There was a time when families would huddle around the old wooden console radio to listen to their favorite radio dramas. The shows they listened to had names like The Shadow, The Mysterious Traveler, Lights Out, Suspense, and The Mercury Theatre on the Air (the Orson Welles show responsible for “The War of the Worlds”). Of course, no old time radio show was without a corporate sponsor, like Ironized Yeast, Phillips’ Milk Of Magnesia, Campbell’s Soup, and yes, General Electric. Now a good 60 years after television sets began to push radios out of the living room, GE and Panoply (Slate’s podcast network) are trying to channel the golden age of radio in their collaborative podcast, The Message.
A Message From Outer Space
The Message is an old-time sci-fi radio drama spiffed up for the golden age of podcasts. Set for a limited run of eight episodes, the show purports to document in real time an attempt to decrypt a message believed to be from extraterrestrials.
The story revolves around fictional podcaster and self-proclaimed linguistics expert Nicky Tomalin, who had been hosting a run-of-the-mill podcast about linguistics until recently when she worked her way into The Cypher Centers for Communication, a private consulting firm renowned for its codebreaking expertise. Tomalin somehow managed to persuade the heads of Cypher to let her hang around as an unpaid intern while she collects information for her podcast, the name of which Tomalin appropriately changes to Cyphercast. The invitation to come record a podcast inside the walls of a business that specializes in analyzing secret codes and messages may seem unusual, but the Cypher team has their own reasons for wanting an audio documentarian on their premises at this time.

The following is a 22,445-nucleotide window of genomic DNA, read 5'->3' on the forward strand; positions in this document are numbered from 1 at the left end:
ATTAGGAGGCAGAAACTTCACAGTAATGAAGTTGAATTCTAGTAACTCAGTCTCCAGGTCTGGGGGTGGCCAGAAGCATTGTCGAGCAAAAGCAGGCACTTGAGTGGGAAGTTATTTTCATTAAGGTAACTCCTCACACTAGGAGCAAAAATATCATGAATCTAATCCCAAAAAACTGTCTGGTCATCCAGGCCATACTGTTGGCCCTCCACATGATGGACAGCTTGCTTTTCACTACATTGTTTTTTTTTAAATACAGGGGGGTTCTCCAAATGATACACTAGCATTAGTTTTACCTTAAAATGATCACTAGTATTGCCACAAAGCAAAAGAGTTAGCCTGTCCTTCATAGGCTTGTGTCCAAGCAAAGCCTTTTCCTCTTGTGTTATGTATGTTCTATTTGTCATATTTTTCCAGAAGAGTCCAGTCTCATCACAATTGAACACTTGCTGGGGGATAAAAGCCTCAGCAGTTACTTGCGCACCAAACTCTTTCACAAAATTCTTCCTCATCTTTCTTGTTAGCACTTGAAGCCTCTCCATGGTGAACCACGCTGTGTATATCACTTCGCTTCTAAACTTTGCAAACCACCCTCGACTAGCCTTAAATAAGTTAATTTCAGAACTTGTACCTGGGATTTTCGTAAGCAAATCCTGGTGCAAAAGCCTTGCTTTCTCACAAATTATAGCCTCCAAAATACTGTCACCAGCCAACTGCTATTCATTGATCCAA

Tomalin’s work at Cypher coincides with Cypher’s receipt of a request from the NSA to analyze one of the great unbroken codes of our time, simply referred to as “The Message.” The Message is an audio recording captured by the U.S. military back in 1945 that is believed to have come from outer space. Until now, the recording was not known or available to the public, and possibly for good reason. We find out in the first episode that the recording may have a deadly effect on those who listen to it, which, if you hang on through the second episode, will include you.
Tomalin interviews members of the Cypher team and records conversations, calls and meetings in their office, as the team works to crack the code. The task becomes more and more urgent in each episode as the effects of the recording begin to appear. Like any fun thriller, as you get deeper into the story, you also begin to question the motivations of everyone involved: the heads of Cypher, the NSA, even the plucky host.
More Than a Podcast